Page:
Skeleton Crews, Ghost Ships, and Vanishings: Unusual Stories from the Sea…
- September 4th, 2015
- in Lifestyle
If there’s one thing a sailor likes as much (or more?) than rum, it’s a good yarn. The sea produces stories and regaling ocean-borne adventures over a stiff rum drink is the sailor’s rite of passage.
The following stories are unlike your typical tales at sea …so unusual, so bizarre, they have become legend. These unsolved sea mysteries will have you holding court at the Willy T…
I bring you, the five most unusual stories from the sea…
Ghost Ship (The Marlborough Glasgow)
In 1913, while sailing off the coast of Chili, the British sailing ship, Johnson, spied another vessel sailing off in the distance. When the signals made by the British ship went unanswered, a crew from the Johnson was sent to investigate.
As they neared the mystery ship, the crew noted that the entire boat had a green tint and was completely covered in moss from the canvas to waterline. Upon boarding, they noted the entire hull was so badly decayed, it gave underfoot. Further investigation uncovered a literal skeleton crew; one under the ship’s wheel, three more on deck, six on the bridge, and ten down below.
The name “Marlborough,” a ship that sailed from New Zealand in 1890 and went missing shortly thereafter, could still be discerned on the bow. She had been drifting, undiscovered, in the remote and chilly waters of the Chilean coast, for 30 years.
Frozen Solid (Schooner Jenny)
“May 4, 1823. No food for 71 days. I am the only one left alive.” This was the final message in the logbook of the British Schooner Jenny, written by the Captain whose body was discovered perfectly preserved by the arctic cold a full seventeen years after his death. He was still at his desk with pen in hand when he was found, a tableau frozen against the ice.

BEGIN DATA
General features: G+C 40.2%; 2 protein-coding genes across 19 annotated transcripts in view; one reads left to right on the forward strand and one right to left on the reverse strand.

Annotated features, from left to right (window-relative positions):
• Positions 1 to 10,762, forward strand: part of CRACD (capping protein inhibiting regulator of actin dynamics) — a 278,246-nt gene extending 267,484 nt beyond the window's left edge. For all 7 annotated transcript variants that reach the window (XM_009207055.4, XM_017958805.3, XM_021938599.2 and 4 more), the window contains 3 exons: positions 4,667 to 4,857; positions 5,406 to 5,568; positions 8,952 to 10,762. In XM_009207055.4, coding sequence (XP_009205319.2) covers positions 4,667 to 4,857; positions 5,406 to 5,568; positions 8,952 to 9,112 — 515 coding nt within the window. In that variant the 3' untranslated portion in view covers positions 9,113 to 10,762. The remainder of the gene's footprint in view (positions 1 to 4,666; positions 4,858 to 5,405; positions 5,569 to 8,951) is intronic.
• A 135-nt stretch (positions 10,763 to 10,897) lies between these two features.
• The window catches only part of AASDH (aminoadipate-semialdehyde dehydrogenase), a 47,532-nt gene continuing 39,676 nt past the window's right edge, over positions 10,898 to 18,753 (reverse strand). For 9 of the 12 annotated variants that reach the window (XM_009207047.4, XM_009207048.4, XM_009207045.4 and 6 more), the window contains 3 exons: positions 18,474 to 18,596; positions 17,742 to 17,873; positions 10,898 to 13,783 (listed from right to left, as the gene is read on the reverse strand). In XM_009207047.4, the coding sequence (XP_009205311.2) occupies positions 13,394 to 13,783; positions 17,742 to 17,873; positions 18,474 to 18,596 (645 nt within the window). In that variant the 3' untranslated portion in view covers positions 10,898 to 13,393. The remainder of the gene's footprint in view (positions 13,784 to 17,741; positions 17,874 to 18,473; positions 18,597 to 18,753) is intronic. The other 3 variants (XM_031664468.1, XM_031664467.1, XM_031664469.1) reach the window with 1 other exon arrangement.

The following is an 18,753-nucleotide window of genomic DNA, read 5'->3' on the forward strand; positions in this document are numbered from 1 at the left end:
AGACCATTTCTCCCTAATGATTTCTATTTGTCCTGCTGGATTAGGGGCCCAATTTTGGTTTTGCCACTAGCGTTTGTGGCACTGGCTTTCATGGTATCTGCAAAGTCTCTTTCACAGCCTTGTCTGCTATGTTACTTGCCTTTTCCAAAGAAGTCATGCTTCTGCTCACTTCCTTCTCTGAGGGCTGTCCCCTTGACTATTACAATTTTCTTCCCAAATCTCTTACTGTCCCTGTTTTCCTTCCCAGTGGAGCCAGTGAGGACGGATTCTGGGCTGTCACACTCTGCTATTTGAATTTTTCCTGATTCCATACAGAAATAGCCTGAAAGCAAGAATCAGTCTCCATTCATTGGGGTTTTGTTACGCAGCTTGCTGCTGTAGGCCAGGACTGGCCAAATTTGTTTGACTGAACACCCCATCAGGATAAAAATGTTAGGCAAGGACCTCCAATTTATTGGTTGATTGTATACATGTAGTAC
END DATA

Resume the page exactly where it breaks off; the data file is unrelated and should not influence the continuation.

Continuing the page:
The bodies of six of his ship mates, also frozen solid in the positions of their last breaths, were rediscovered by whalers in 1840. Legend has it that the Schooner Jenny was becalmed and subsequently imprisoned in a sea of ice in the Drake Channel some time in 1823. After they were found, they – along with the ship’s dog – were given burials at sea.
Disappearing Act (The Mary Celeste)
On December 4,1872 The Mary Celeste – a 100 foot American merchant brigantine – was sighted off the Azores Islands under partial sail by the Canadian ship, Dei Grata. Her erratic movements as well as the strange set of her sails signaled to the captain that something was amiss, so they approached.
The Mary Celeste was slightly disheveled but still seaworthy, yet not a soul was aboard. Her lifeboat was missing, yet the cargo and everyone’s personal belongings remained undisturbed. The last log in the captain’s journal was penned ten days earlier and made no mention of distress. The theories run the gamut…
There is speculation that noxious fumes from the alcohol and the fear of explosion caused the Captain to call the “abandon ship” order in a hurry, explaining why the ship was left undisturbed with her sails up and the crews personal belongings on board. Other hypotheses range from piracy, to mutiny to the paranormal. One thing is certain, the fate of the Captain, his wife, young daughter, and seven crew mates remain unknown.